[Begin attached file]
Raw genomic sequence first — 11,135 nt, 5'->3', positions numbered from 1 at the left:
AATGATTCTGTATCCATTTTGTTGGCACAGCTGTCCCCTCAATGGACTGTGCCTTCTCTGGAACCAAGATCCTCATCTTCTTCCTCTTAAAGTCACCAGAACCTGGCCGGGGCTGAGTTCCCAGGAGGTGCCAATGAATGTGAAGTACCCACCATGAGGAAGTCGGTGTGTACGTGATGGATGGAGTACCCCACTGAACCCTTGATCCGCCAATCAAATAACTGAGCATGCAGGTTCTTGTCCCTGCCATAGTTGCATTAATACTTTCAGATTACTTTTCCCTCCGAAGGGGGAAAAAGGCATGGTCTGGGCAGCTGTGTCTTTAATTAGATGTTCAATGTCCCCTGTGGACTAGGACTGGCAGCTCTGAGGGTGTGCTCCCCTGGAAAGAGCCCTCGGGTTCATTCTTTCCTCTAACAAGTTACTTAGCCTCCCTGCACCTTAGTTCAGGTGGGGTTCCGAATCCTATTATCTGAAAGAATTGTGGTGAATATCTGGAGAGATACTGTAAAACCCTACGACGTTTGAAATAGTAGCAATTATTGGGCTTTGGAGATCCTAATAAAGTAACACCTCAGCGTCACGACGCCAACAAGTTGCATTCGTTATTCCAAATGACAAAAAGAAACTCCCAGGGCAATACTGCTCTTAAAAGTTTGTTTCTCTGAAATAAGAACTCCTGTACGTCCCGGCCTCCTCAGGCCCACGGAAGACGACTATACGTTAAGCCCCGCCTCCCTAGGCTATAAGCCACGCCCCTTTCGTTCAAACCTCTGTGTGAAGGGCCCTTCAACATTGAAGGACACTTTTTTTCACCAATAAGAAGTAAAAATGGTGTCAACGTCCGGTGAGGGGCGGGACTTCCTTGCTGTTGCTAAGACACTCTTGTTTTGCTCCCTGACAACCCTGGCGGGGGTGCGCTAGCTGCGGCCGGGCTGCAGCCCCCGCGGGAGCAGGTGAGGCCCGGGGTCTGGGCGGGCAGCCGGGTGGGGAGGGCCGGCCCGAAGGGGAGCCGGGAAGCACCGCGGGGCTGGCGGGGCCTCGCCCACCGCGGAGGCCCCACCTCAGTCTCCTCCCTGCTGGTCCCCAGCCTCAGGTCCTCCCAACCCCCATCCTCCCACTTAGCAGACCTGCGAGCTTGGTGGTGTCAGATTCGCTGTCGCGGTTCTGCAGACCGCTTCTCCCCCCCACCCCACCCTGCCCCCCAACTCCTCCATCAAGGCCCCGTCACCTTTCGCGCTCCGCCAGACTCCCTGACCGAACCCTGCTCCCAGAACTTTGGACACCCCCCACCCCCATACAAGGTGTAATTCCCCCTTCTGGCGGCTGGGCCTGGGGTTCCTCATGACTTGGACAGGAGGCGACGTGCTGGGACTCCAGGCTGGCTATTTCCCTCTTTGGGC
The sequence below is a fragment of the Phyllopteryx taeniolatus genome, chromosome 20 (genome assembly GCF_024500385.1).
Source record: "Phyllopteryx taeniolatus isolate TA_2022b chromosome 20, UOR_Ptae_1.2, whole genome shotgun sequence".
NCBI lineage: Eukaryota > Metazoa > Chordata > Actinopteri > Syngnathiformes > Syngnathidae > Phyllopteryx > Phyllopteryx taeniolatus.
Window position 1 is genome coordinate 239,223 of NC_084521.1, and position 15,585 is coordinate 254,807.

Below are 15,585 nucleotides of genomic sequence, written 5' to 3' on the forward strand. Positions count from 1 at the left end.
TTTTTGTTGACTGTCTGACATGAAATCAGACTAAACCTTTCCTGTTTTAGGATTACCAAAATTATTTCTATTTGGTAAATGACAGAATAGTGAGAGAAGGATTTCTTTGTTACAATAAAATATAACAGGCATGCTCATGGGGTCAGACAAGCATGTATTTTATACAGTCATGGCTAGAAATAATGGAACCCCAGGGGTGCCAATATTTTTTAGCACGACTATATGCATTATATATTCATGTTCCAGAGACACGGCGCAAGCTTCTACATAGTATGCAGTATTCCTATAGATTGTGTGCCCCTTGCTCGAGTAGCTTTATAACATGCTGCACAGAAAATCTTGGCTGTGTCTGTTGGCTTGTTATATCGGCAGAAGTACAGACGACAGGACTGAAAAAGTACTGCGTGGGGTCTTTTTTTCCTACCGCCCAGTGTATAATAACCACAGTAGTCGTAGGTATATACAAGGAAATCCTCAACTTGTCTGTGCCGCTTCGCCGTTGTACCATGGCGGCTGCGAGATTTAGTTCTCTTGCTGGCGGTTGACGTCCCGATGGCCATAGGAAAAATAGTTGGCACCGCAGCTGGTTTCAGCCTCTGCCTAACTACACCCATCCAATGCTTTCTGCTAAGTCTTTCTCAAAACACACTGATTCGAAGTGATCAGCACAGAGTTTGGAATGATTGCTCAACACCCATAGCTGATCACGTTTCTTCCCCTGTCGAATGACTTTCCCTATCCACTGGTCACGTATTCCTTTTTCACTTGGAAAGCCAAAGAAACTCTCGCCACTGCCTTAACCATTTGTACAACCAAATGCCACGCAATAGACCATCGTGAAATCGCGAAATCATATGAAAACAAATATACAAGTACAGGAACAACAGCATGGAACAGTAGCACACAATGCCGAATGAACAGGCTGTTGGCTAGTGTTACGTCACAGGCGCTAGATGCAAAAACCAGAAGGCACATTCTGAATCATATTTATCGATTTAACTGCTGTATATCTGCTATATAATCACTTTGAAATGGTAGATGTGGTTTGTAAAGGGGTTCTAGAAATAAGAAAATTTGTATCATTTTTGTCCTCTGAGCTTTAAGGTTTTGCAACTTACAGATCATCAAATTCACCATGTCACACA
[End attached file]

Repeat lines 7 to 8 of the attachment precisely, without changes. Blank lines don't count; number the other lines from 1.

Below are 15,585 nucleotides of genomic sequence, written 5' to 3' on the forward strand. Positions count from 1 at the left end.
TTTTTGTTGACTGTCTGACATGAAATCAGACTAAACCTTTCCTGTTTTAGGATTACCAAAATTATTTCTATTTGGTAAATGACAGAATAGTGAGAGAAGGATTTCTTTGTTACAATAAAATATAACAGGCATGCTCATGGGGTCAGACAAGCATGTATTTTATACAGTCATGGCTAGAAATAATGGAACCCCAGGGGTGCCAATATTTTTTAGCACGACTATATGCATTATATATTCATGTTCCAGAGACACGGCGCAAGCTTCTACATAGTATGCAGTATTCCTATAGATTGTGTGCCCCTTGCTCGAGTAGCTTTATAACATGCTGCACAGAAAATCTTGGCTGTGTCTGTTGGCTTGTTATATCGGCAGAAGTACAGACGACAGGACTGAAAAAGTACTGCGTGGGGTCTTTTTTTCCTACCGCCCAGTGTATAATAACCACAGTAGTCGTAGGTATATACAAGGAAATCCTCAACTTGTCTGTGCCGCTTCGCCGTTGTACCATGGCGGCTGCGAGATTTAGTTCTCTTGCTGGCGGTTGACGTCCCGATGGCCATAGGAAAAATAGTTGGCACCGCAGCTGGTTTCAGCCTCTGCCTAACTACACCCATCCAATGCTTTCTGCTAAGTCTTTCTCAAAACACACTGATTCGAAGTGATCAGCACAGAGTTTGGAATGATTGCTCAACACCCATAGCTGATCACGTTTCTTCCCCTGTCGAATGACTTTCCCTATCCACTGGTCACGTATTCCTTTTTCACTTGGAAAGCCAAAGAAACTCTCGCCACTGCCTTAACCATTTGTACAACCAAATGCCACGCAATAGACCATCGTGAAATCGCGAAATCATATGAAAACAAATATACAAGTACAGGAACAACAGCATGGAACAGTAGCACACAATGCCGAATGAACAGGCTGTTGGCTAGTGTTACGTCACAGGCGCTAGATGCAAAAACCAGAAGGCACATTCTGAATCATATTTATCGATTTAACTGCTGTATATCTGCTATATAATCACTTTGAAATGGTAGATGTGGTTTGTAAAGGGGTTCTAGAAATAAGAAAATTTGTATCATTTTTGTCCTCTGAGCTTTAAGGTTTTGCAACTTACAGATCATCAAATTCACCATGTCACACA